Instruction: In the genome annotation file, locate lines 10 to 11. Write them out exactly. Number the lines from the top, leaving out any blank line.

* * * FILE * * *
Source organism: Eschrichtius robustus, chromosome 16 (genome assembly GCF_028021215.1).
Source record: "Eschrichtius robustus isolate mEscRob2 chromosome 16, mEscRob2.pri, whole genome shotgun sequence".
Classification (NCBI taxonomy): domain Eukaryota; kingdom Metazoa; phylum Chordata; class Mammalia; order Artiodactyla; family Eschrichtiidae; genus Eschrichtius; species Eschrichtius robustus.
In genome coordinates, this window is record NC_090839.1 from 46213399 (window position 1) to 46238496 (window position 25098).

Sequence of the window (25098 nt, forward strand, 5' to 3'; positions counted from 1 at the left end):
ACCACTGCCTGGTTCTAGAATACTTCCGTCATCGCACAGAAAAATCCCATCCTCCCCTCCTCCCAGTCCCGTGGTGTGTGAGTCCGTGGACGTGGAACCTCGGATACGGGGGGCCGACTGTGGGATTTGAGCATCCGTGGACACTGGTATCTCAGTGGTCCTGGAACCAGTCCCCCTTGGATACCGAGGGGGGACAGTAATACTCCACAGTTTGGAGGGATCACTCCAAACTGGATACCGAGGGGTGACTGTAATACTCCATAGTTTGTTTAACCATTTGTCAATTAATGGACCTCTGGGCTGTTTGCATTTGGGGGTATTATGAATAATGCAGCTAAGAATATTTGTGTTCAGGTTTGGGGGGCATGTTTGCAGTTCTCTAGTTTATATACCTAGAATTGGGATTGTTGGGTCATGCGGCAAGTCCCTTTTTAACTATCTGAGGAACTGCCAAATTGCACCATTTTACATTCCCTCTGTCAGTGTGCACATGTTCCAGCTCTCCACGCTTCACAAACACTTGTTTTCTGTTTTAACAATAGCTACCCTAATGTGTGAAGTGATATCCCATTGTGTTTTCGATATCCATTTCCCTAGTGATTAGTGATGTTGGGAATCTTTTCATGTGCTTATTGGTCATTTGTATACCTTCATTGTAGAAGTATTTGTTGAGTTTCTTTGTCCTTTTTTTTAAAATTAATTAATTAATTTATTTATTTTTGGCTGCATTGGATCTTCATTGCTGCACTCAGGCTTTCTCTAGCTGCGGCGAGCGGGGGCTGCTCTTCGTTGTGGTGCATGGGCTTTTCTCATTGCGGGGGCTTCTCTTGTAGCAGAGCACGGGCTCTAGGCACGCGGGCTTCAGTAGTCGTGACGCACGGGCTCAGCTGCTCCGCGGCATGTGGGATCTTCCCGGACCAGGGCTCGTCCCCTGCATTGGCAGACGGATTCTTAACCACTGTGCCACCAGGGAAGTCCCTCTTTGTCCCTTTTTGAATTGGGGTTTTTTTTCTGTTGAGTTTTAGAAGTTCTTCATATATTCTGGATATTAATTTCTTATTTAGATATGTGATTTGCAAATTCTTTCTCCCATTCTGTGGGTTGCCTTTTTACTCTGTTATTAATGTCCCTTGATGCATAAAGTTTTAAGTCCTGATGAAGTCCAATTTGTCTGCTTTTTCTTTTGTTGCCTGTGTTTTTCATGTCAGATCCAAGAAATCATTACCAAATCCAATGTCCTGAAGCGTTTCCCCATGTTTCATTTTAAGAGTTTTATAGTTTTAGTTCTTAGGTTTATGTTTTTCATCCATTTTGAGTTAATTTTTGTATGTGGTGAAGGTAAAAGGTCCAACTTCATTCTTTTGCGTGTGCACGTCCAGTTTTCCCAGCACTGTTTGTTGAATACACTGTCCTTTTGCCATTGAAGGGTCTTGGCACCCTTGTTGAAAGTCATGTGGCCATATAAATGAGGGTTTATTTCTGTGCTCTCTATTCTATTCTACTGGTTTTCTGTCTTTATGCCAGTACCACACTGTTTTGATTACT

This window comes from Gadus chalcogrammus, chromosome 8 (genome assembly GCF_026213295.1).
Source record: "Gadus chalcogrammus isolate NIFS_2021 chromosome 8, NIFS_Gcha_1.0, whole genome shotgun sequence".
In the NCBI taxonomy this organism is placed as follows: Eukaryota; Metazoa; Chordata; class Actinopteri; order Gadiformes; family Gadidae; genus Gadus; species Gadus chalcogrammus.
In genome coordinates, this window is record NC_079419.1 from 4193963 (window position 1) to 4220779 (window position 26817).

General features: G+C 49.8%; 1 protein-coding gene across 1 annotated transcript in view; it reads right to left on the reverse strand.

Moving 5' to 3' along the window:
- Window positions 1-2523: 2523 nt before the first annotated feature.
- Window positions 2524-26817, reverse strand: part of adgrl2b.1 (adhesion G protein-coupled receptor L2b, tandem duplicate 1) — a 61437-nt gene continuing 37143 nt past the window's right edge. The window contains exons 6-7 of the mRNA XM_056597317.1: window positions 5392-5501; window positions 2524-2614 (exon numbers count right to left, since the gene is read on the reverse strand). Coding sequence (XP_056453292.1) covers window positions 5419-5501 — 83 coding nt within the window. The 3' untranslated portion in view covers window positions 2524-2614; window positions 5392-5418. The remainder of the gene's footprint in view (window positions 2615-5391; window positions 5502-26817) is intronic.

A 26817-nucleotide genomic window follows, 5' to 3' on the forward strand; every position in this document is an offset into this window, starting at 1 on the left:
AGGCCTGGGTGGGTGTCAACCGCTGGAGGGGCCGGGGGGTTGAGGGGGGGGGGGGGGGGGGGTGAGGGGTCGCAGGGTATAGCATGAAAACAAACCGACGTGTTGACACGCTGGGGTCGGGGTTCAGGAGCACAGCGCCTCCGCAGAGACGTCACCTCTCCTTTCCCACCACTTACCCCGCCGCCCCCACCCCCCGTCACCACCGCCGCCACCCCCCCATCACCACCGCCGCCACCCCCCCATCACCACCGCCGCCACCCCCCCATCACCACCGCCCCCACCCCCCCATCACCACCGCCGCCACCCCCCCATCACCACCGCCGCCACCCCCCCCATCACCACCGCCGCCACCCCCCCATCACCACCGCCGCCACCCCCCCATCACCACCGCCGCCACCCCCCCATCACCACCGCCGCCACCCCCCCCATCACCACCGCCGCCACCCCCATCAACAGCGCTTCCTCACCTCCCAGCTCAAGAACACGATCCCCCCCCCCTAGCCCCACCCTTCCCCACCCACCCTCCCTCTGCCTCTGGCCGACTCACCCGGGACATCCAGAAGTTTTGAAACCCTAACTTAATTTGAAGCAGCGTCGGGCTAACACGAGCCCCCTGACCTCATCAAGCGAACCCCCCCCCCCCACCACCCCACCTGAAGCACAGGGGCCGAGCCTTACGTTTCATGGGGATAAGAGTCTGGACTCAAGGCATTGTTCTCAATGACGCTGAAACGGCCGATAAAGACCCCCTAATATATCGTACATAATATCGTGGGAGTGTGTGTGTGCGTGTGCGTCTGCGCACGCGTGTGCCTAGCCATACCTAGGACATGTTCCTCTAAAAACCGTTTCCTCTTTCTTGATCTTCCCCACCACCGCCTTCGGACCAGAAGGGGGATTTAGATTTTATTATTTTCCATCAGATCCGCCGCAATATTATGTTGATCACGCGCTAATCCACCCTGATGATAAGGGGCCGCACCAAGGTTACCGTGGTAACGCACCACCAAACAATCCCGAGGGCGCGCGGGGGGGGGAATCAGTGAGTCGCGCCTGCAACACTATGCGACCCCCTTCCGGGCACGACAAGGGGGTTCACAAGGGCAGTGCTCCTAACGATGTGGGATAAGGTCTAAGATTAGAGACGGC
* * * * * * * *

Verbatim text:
In genome coordinates, this window is record NC_079419.1 from 4193963 (window position 1) to 4220779 (window position 26817).

General features: G+C 49.8%; 1 protein-coding gene across 1 annotated transcript in view; it reads right to left on the reverse strand.